“I should hope so. I think they could be your partners if, of course, the U.S. and Western governments, unlike before, do not abandon them,” she said. “Iraq is a good example. In the early 1990's, the uprising was quashed and the U.S. withdrew its support.”

Most observers agree that the Iraqi population is relatively well educated and secular, especially the Sunnis, who dominate in the Iraqi administration and make up the bulk of the country's middle class. Yet choosing local partners will not be easy for Americans and their allies.

Internal democratic opposition has been practically wiped out during decades of tyranny. Not all Iraqi émigrés, who dream about forming a government in exile, have impeccable democratic and human rights credentials. Iraq lacks a living political culture, and there is a real threat of militant Islam, especially among the Shiah in the south.

A Pakistani journalist and a scholar at the German Marshall Fund, Mustafa Malik says the West is naive to expect a fully secular, liberal, Jeffersonian democracy to emerge in the Muslim world.

“I don't see Muslim societies anywhere becoming the prototypes of France or England,” he said.

Even among relatively secular Muslims, Mustafa Malik said that faith remains a source of inspiration, especially during real, or perceived, external threats. Young and educated people are becoming lax with religious practices, but in their social life they still tend to follow Islamic law and custom.

Any authentic form of government in the Muslim world would probably have an Islamic element, although it may also be a moderate, participatory form of Islam, which could gradually become more liberal and secular.

“Even if democracy comes there, it will evolve from within,” Mr. Malik said. “It is like pregnancy. Every woman has to go through its pain and joy. The United States' only meaningful contribution will be if it recognizes democratic movements, whatever their color, Islamic or secular - and stops supporting the dictators it is supporting now.”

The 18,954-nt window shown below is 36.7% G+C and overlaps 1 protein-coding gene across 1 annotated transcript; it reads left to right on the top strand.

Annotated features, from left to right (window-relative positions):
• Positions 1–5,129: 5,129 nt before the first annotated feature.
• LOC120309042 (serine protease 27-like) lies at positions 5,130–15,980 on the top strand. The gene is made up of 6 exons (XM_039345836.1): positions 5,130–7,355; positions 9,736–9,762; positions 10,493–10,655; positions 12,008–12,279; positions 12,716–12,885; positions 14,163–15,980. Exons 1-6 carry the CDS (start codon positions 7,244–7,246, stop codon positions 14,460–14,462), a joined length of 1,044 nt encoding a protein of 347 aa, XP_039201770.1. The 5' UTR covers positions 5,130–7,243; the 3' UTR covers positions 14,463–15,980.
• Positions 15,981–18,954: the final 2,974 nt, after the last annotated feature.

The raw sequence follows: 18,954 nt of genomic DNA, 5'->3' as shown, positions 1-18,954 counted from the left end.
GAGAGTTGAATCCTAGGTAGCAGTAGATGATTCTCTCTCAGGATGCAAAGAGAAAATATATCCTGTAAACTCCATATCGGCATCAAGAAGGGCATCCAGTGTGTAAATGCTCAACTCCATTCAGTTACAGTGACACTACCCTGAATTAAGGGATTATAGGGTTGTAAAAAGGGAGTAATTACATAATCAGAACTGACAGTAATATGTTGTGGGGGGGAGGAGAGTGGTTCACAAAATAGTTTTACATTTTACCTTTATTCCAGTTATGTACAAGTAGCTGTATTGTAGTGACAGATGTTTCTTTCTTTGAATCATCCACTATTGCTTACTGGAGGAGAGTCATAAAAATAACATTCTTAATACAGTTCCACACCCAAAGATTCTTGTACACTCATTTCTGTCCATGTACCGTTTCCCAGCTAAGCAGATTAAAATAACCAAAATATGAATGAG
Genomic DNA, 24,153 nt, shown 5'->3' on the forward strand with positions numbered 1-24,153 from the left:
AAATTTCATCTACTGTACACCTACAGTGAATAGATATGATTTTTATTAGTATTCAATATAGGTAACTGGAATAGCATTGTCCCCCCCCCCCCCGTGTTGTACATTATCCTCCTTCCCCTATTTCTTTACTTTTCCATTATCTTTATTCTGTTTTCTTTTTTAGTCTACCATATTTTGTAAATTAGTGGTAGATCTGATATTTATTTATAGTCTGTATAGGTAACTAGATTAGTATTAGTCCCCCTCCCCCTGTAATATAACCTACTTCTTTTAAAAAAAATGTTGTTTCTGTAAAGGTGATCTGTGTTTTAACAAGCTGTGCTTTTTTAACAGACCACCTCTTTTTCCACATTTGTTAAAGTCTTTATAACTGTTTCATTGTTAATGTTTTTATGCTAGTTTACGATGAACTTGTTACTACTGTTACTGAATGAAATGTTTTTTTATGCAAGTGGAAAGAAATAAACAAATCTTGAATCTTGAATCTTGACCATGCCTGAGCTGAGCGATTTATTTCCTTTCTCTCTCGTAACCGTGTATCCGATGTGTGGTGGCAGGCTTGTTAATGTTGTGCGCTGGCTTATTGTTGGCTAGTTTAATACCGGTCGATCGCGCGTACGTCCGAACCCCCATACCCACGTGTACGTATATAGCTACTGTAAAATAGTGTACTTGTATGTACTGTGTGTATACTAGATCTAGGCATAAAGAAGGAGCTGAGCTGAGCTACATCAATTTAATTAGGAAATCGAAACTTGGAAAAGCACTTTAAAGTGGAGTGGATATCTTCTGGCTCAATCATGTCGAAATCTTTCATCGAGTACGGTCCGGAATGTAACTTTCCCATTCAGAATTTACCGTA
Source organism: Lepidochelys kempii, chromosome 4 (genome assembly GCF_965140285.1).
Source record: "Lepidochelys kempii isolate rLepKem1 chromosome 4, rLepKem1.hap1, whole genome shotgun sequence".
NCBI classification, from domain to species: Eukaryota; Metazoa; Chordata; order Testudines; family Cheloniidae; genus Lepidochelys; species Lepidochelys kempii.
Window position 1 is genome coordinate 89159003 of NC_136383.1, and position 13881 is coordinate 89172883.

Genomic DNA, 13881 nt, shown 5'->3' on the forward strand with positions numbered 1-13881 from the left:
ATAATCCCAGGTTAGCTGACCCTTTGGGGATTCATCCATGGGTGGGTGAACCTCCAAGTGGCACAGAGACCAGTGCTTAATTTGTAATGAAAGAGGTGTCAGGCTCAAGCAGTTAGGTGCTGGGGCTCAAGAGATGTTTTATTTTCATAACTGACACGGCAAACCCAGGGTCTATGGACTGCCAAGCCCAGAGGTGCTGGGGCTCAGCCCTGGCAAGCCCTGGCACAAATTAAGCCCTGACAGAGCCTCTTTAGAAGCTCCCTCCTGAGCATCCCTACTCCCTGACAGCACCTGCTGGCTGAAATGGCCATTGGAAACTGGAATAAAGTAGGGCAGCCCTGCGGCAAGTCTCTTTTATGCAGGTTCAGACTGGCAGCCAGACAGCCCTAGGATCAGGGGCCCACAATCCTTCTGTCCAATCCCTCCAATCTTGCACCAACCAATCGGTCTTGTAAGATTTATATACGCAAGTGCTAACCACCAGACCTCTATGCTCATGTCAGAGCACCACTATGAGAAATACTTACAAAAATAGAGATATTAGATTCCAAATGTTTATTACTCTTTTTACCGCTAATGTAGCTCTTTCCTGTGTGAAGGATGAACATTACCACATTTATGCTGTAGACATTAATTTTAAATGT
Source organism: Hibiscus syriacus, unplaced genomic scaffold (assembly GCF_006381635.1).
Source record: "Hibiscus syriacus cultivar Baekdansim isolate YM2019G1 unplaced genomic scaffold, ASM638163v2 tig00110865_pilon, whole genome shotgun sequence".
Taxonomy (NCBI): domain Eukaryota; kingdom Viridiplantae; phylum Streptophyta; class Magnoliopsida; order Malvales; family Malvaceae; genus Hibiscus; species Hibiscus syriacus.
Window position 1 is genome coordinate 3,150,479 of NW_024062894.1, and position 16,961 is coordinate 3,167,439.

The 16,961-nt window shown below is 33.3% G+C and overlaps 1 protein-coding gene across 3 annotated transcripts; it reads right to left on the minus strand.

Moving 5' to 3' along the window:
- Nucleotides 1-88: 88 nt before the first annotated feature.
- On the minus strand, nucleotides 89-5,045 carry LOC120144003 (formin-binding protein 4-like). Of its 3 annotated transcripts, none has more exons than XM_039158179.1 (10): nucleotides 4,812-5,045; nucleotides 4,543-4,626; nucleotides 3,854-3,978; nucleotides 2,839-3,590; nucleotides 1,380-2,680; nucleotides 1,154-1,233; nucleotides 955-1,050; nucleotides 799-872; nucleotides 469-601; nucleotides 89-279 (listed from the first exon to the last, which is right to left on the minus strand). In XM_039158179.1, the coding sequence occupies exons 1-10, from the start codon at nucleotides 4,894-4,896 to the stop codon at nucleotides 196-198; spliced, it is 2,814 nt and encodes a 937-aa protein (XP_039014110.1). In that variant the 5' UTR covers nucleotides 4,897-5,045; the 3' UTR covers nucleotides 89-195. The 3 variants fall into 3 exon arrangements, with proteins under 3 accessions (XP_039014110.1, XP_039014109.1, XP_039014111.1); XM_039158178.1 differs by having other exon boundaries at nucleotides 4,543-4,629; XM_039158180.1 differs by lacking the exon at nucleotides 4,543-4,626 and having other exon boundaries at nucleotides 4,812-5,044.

Danielle Pletka of the American Enterprise Institute agrees that representative governments are always easier to deal with, no matter what their political outlook.

“Promoting democracy does not mean that people will love us. And I don't care,” she said. “It doesn't mean that people will vote for people we like, because they probably won't. And it doesn't even mean that in Arab countries like Iraq they would be pro-Israeli, or tolerant of Israel.”

“But what it does mean is that they are going to be interested in issues that interest democracies,” Ms. Pletka said. “They are not expansionist. They tend not to be aggressive. They are more financially responsible in terms that they are generally not spending $10,000 or $25,000 to pay off suicide bombers. They are generally not spending three quarters of their military budget on weapons of mass destruction. These are the kinds of things that democratic accountability will give you.”

Danielle Pletka believes that the success of political reconstruction in the Middle East will depend largely on how firm the United States is with regional allies, like Saudi Arabia or Egypt. These countries are not likely to look too favorably on democratic experiments so close to their borders. Jon Alterman of CSIS believes their attitude has not received enough attention.

“If you look around Iraq's neighbors, none of them wants what we want in Iraq,” he said. “They want territorial integrity of Iraq. I don't think that any of Iraq's neighbors want Iraq to split up. But once you go beyond that, they do not want a strong, democratic and free Iraq. They want a weak, fractionalized Iraq, and I am afraid that Iraq will be a place where people will fight out their regional disputes using Iraq and Iraqi people as proxies.”

It is generally agreed that political reconstruction of the Middle East will require a substantial commitment of resources, as well time and patience on the part of Americans and other members of their coalition. Are Americans ready to remain involved in the region for years, possibly decades, to come? Even Danielle Pletka, who supports the President's plans, is not so sure.

“Are we capable of staying for the long term? Are we capable of reordering of political, diplomatic, even military priorities in the direction of democracy? That's a very good question, and history would dictate that that's not the case,” she said. “But those who look at history have to remember that history stopped on September 11 and started again, and I hope -- hope, because I'm not sure -- that we're smarter, that we're better.”

Even skeptics agree that President Bush's Middle East vision is appealing and inspiring. Even enthusiasts admit that bringing it about will be difficult, expensive, and quite possibly dangerous. Success depends on many unknowns. Probably the most important ones are the ability of the Iraqi people to rise above their ethnic and religious divisions; and the readiness of the Americans to see the job through to the end.